Finding Sample Sizes (Sampling) > Probability Sampling

## What is Probability Sampling?

Sampling takes on two forms in statistics: probability sampling and non-probability sampling:

**Probability sampling**uses random sampling techniques to create a sample.**Non-probability sampling**techniques use non-random processes like researcher judgment or convenience sampling.

Probability sampling is based on the fact that **every member of a population has a known and equal chance of being selected**. For example, if you had a population of 100 people, each person would have odds of 1 out of 100 of being chosen. With non-probability sampling, those odds are not equal. For example, a person might have a better chance of being chosen if they live close to the researcher or have access to a computer. Probability sampling gives you the best chance to create a sample that is truly representative of the population.

Using probability sampling for finding sample sizes means that you can employ statistical techniques like confidence intervals and margins of error to validate your results.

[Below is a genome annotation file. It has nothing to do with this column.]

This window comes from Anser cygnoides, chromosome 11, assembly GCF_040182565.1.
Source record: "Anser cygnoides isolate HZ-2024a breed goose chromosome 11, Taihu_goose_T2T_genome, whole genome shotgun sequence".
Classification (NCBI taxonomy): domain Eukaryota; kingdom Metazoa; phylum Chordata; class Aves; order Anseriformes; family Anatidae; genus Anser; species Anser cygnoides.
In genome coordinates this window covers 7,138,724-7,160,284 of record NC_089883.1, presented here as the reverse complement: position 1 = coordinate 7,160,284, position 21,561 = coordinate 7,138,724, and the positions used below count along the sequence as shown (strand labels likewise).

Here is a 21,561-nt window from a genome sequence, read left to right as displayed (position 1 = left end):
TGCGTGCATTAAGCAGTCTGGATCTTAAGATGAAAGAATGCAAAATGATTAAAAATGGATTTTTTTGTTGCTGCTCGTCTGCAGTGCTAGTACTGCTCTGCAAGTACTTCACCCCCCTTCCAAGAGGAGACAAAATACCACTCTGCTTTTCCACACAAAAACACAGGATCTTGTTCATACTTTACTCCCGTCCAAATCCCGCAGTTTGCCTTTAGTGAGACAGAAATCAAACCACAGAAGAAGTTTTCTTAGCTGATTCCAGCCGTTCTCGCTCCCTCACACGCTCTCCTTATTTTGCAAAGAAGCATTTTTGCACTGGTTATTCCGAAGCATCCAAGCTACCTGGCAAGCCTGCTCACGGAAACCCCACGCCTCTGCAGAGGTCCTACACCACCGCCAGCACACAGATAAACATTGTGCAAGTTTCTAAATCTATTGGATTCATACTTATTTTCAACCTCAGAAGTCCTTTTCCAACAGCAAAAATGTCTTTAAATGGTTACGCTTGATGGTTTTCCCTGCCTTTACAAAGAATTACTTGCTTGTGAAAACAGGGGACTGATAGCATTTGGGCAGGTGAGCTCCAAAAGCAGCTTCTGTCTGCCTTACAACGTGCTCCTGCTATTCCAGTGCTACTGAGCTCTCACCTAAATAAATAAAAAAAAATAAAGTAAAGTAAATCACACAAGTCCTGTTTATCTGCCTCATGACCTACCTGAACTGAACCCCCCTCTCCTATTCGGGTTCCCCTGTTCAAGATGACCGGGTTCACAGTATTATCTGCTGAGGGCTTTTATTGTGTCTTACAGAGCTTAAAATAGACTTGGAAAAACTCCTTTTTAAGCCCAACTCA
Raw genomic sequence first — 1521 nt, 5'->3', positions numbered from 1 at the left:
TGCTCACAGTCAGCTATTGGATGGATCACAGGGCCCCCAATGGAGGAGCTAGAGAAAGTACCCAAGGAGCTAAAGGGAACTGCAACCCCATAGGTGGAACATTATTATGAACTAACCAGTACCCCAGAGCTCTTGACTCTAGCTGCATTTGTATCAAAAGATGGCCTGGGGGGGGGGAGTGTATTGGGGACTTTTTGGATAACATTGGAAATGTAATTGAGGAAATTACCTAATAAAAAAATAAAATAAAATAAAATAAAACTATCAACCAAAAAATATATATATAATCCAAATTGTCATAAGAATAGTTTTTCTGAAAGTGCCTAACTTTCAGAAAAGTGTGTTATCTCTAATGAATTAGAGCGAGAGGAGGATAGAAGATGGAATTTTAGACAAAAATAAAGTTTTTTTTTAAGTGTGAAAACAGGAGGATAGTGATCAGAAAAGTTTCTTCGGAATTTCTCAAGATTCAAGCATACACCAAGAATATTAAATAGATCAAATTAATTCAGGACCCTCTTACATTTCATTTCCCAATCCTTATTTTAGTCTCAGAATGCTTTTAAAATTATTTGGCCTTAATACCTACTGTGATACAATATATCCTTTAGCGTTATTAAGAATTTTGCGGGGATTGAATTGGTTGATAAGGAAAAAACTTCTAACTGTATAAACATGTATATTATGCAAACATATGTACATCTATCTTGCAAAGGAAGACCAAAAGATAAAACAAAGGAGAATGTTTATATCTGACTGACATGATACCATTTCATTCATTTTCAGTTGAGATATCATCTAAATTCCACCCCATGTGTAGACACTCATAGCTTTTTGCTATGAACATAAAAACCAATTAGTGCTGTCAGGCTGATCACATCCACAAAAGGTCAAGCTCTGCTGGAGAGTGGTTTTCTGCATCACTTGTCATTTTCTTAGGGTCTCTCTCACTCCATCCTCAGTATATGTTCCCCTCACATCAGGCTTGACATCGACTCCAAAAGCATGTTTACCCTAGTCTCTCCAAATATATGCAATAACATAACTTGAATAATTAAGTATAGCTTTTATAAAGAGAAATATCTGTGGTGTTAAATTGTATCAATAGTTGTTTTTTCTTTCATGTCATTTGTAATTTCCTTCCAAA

## Types of Probability Sampling

**Simple random sampling**is a completely random method of selecting subjects. These can include assigning numbers to all subjects and then using a random number generator to choose random numbers. Classic ball and urn experiments are another example of this process (assuming the balls are sufficiently mixed). The members whose numbers are chosen are included in the sample.**Stratified Random Sampling**involves splitting subjects into mutually exclusive groups and then using simple random sampling to choose members from groups.**Systematic Sampling**means that you choose every “nth” participant from a complete list. For example, you could choose every 10th person listed.**Cluster Random Sampling**is a way to randomly select participants from a list that is too large for simple random sampling. For example, if you wanted to choose 1000 participants from the entire population of the U.S., it is likely impossible to get a complete list of everyone. Instead, the researcher randomly selects areas (i.e. cities or counties) and randomly selects from within those boundaries.**Multi-Stage Random sampling**uses a combination of techniques.